Let’s look at how this practice helped Google Play improve app install rate:
By comparing the statistics of serving logs and training data on the same day, Google Play discovered a few features that were always missing from the logs, but always present in training. The results of an online A/B experiment showed that removing this skew improved the app install rate on the main landing page of the app store by 2%.
Thus, one of the most important MLOps lessons Google has learned is: continuously monitor model input data for changes. For a production ML application, this is just as important as writing unit tests.
Let’s take a look at how skew detection works in Vertex AI.
How is skew identified
Vertex AI enables skew detection for numerical and categorical features. For each feature that is monitored, first the statistical distribution of the feature’s values in the training data is computed. Let’s call this the “baseline” distribution.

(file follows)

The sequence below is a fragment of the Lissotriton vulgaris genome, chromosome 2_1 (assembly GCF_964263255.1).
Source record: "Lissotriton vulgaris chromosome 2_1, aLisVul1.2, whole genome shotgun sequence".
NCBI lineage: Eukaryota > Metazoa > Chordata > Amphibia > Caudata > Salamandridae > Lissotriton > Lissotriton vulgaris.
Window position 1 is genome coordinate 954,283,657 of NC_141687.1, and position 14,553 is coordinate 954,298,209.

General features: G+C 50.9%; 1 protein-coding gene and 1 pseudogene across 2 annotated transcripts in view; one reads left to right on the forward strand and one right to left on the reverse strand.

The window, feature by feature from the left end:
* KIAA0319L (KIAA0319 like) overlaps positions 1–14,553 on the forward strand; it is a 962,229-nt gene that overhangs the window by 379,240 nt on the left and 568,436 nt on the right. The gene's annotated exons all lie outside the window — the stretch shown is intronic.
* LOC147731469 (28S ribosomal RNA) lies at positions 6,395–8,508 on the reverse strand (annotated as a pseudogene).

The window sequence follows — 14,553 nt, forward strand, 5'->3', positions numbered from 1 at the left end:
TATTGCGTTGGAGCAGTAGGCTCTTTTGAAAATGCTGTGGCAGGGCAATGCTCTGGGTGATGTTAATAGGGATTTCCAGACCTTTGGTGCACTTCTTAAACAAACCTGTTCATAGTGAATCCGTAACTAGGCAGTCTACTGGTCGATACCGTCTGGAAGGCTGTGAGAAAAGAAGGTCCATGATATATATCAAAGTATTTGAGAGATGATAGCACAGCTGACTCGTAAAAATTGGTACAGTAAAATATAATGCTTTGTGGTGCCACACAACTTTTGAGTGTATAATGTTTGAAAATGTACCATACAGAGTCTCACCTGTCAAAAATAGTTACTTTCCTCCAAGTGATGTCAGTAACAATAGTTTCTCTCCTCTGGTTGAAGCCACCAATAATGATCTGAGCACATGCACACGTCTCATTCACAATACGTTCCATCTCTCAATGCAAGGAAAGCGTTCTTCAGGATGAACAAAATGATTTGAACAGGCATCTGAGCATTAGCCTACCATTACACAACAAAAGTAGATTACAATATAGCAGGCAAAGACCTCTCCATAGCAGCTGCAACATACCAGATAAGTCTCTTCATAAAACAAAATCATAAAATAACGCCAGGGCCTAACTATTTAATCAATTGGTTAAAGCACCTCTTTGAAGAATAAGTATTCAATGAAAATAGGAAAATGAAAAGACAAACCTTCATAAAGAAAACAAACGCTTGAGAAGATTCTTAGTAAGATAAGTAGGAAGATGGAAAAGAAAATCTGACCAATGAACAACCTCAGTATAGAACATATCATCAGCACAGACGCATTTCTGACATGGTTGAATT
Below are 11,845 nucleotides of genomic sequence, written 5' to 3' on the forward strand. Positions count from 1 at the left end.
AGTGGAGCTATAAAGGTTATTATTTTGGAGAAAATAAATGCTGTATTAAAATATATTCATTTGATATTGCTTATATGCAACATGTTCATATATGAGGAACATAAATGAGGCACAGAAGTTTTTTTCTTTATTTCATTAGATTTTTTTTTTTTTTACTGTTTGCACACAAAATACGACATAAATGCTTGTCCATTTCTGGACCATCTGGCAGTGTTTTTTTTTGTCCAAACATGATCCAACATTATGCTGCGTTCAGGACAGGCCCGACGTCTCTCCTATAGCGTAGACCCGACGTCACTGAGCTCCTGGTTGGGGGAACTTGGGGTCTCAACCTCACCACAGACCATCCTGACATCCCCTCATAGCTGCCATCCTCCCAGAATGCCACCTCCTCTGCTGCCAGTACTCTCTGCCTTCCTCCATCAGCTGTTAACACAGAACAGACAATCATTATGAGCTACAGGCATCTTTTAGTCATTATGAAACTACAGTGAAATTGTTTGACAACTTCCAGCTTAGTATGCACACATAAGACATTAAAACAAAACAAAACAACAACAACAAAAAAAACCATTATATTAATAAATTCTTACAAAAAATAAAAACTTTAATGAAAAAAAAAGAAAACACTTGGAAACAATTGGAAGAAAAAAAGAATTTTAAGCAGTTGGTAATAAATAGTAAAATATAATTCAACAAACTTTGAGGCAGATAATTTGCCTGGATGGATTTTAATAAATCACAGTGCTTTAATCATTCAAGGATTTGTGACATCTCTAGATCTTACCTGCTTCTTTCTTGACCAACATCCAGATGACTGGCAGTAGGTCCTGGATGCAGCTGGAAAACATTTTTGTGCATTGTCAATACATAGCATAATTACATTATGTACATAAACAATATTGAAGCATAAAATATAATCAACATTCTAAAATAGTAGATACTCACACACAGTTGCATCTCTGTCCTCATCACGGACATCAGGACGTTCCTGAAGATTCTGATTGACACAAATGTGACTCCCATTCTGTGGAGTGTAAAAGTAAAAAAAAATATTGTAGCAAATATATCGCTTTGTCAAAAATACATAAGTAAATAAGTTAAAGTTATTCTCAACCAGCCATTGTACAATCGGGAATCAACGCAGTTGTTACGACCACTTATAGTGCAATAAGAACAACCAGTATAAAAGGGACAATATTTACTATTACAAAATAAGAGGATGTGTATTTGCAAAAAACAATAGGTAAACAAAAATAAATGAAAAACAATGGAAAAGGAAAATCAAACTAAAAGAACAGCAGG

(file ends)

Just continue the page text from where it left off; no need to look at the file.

The production (i.e. serving) feature inputs are logged and analyzed at a user determined time interval. This time interval is set to 24 hours by default, and can be set to any value greater than 1 hour. For each time window, the statistical distributions of each monitored feature’s values are computed and compared against the aforementioned training baseline. A statistical distance score is computed between the serving feature distribution and training baseline distribution. JS divergence is used for numerical features and L-infinity distance is used for categorical features. When this distance score exceeds a user configurable threshold, it is indicative of skew between the training and production feature values.